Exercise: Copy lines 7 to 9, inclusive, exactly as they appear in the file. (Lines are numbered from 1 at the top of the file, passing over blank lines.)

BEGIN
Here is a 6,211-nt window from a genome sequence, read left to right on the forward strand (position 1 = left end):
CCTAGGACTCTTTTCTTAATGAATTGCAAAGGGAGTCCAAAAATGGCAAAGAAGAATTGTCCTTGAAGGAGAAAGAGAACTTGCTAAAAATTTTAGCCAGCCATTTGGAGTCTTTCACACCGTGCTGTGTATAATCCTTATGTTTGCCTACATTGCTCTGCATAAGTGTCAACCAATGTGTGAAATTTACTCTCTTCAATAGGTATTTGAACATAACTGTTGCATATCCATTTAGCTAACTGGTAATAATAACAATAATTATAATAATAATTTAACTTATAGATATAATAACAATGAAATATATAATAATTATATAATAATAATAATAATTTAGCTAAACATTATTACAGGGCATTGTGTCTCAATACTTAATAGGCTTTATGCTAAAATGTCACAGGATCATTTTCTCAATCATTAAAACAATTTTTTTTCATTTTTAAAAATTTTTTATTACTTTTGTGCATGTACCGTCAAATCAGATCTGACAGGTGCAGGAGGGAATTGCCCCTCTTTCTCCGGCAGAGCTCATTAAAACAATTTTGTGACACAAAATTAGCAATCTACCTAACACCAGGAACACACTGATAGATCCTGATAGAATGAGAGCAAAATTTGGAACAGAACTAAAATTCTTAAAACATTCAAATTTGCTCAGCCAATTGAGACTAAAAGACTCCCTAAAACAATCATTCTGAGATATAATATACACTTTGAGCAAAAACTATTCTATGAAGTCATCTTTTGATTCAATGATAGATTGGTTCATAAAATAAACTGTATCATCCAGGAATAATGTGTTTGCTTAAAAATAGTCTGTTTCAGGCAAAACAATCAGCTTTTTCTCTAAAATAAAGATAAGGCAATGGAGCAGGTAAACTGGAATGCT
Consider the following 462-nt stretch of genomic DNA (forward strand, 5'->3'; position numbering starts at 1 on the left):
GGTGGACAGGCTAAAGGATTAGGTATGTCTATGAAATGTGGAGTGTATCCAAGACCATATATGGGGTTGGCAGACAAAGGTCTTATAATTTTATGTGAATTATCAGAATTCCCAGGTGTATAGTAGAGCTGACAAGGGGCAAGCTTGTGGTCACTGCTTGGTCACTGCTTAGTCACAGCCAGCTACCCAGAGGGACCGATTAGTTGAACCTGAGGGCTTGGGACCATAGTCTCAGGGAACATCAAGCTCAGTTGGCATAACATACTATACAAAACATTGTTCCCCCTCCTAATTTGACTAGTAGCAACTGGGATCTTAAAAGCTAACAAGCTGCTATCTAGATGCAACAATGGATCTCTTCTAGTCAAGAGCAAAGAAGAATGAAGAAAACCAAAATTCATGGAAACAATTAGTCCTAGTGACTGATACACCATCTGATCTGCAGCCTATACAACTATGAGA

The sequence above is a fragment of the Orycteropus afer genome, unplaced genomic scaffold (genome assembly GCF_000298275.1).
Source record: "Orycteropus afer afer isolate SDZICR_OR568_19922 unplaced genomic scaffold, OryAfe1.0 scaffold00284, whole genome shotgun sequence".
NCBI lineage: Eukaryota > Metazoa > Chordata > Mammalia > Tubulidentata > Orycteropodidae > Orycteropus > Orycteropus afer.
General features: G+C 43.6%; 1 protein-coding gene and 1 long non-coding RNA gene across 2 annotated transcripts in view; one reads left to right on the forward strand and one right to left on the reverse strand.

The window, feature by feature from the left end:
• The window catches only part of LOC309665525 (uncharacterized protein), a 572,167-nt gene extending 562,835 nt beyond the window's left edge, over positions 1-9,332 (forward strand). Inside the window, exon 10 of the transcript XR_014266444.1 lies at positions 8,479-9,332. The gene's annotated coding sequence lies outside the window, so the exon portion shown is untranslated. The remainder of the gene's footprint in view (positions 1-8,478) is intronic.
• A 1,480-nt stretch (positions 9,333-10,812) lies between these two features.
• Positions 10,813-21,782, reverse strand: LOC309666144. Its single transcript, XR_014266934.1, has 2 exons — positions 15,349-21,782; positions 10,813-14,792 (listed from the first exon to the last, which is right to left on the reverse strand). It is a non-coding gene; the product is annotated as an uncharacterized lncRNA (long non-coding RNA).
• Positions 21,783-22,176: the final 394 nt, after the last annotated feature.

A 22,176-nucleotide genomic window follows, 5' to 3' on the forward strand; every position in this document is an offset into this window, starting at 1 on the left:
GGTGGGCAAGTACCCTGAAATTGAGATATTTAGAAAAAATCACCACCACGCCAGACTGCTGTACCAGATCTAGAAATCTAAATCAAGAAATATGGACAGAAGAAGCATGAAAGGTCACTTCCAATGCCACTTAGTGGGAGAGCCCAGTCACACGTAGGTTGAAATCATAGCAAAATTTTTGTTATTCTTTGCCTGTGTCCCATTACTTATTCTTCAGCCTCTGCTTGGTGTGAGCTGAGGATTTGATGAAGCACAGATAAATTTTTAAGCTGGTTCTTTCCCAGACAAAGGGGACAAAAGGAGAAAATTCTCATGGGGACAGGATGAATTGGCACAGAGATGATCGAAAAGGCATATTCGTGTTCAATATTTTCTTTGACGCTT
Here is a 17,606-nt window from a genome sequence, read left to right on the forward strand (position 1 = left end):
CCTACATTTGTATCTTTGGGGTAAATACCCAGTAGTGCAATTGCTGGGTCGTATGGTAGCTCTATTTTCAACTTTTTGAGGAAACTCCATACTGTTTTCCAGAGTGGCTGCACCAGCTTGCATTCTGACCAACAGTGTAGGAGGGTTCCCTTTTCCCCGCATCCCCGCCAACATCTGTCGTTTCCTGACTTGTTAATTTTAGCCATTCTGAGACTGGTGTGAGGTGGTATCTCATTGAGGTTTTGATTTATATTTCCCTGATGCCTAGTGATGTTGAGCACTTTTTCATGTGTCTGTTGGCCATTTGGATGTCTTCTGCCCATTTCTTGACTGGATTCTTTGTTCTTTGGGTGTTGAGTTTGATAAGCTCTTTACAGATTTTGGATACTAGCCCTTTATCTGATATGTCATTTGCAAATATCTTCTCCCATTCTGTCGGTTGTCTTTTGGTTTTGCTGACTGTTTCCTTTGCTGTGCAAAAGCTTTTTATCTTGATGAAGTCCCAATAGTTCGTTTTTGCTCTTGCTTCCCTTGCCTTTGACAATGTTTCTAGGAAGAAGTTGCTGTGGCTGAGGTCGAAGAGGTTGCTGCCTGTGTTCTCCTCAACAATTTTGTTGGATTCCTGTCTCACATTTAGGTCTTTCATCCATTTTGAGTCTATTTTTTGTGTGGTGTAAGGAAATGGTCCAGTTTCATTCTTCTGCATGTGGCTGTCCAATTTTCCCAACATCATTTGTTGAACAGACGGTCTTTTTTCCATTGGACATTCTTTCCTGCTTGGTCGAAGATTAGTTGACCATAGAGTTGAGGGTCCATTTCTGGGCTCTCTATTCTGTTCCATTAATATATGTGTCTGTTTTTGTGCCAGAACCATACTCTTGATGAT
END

NCBI lineage: Eukaryota > Metazoa > Chordata > Mammalia > Tubulidentata > Orycteropodidae > Orycteropus > Orycteropus afer.
General features: G+C 43.6%; 1 protein-coding gene and 1 long non-coding RNA gene across 2 annotated transcripts in view; one reads left to right on the forward strand and one right to left on the reverse strand.

The window, feature by feature from the left end: